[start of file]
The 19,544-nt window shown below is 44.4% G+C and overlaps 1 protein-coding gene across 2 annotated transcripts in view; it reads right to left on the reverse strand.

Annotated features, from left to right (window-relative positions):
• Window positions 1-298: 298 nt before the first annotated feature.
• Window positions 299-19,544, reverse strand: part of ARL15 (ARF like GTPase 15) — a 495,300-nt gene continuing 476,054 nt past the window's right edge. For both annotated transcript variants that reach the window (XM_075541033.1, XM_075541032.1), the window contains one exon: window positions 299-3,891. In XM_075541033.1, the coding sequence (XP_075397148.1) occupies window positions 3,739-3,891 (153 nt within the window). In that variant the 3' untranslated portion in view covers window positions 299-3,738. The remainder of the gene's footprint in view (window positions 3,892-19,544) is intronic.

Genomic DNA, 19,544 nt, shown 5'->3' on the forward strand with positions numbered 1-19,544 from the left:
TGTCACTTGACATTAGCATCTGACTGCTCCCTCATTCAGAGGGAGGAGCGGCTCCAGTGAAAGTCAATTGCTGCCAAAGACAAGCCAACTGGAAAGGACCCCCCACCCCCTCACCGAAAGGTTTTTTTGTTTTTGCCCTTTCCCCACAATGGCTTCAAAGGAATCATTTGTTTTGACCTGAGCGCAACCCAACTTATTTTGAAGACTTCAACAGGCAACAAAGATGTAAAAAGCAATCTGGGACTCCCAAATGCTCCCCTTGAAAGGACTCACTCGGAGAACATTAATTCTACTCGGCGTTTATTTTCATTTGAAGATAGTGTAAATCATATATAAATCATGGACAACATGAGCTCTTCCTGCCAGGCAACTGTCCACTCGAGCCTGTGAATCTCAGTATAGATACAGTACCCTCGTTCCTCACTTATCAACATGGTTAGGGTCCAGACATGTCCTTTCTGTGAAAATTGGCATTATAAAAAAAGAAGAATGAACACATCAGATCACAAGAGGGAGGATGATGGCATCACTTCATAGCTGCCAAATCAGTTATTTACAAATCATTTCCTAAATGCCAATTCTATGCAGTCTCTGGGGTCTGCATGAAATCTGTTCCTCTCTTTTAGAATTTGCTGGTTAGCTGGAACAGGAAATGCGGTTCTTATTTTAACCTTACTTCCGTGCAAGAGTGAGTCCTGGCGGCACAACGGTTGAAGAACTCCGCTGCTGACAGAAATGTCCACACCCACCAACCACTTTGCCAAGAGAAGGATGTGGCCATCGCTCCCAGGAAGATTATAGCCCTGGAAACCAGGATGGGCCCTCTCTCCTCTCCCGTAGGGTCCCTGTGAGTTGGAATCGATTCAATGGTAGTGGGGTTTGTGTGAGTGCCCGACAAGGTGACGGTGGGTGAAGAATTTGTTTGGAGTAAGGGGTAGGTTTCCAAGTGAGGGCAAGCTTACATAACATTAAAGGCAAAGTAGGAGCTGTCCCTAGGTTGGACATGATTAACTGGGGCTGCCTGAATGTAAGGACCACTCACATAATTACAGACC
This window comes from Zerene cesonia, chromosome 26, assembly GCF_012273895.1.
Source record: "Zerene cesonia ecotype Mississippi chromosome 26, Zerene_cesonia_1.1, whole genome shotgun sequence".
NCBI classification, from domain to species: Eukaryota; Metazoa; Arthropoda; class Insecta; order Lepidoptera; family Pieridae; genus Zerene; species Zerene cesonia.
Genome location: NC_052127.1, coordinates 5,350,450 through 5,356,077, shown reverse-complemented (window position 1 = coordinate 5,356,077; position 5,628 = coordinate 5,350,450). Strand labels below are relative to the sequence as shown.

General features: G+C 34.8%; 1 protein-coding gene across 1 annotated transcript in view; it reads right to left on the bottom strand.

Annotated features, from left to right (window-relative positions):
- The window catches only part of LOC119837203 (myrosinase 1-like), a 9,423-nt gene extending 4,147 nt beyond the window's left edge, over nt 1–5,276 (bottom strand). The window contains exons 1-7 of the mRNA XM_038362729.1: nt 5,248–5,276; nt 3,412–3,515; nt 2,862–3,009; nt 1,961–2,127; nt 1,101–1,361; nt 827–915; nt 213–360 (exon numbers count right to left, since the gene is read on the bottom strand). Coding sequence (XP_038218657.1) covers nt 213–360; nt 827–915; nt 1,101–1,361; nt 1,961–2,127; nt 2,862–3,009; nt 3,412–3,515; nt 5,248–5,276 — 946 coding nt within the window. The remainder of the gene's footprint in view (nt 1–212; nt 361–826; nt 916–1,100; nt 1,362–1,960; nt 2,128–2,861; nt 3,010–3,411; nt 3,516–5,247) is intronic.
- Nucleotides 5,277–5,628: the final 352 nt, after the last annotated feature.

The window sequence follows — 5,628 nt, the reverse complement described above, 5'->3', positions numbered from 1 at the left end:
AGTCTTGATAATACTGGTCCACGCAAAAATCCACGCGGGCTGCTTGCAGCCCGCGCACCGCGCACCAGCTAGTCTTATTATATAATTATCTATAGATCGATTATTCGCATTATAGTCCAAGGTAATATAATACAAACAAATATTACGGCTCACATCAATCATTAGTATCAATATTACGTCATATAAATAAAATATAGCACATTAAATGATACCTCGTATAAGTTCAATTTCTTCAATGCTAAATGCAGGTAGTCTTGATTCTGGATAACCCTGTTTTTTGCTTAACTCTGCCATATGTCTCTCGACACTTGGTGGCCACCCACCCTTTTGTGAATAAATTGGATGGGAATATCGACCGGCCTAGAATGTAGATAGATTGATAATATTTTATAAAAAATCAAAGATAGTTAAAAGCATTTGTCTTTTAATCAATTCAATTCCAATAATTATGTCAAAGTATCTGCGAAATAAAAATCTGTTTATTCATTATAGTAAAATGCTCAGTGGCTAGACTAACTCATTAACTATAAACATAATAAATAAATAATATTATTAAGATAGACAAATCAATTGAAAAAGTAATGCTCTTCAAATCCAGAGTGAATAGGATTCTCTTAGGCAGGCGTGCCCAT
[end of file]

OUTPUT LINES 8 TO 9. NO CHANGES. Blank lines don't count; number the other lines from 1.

Source record: "Zerene cesonia ecotype Mississippi chromosome 26, Zerene_cesonia_1.1, whole genome shotgun sequence".
NCBI classification, from domain to species: Eukaryota; Metazoa; Arthropoda; class Insecta; order Lepidoptera; family Pieridae; genus Zerene; species Zerene cesonia.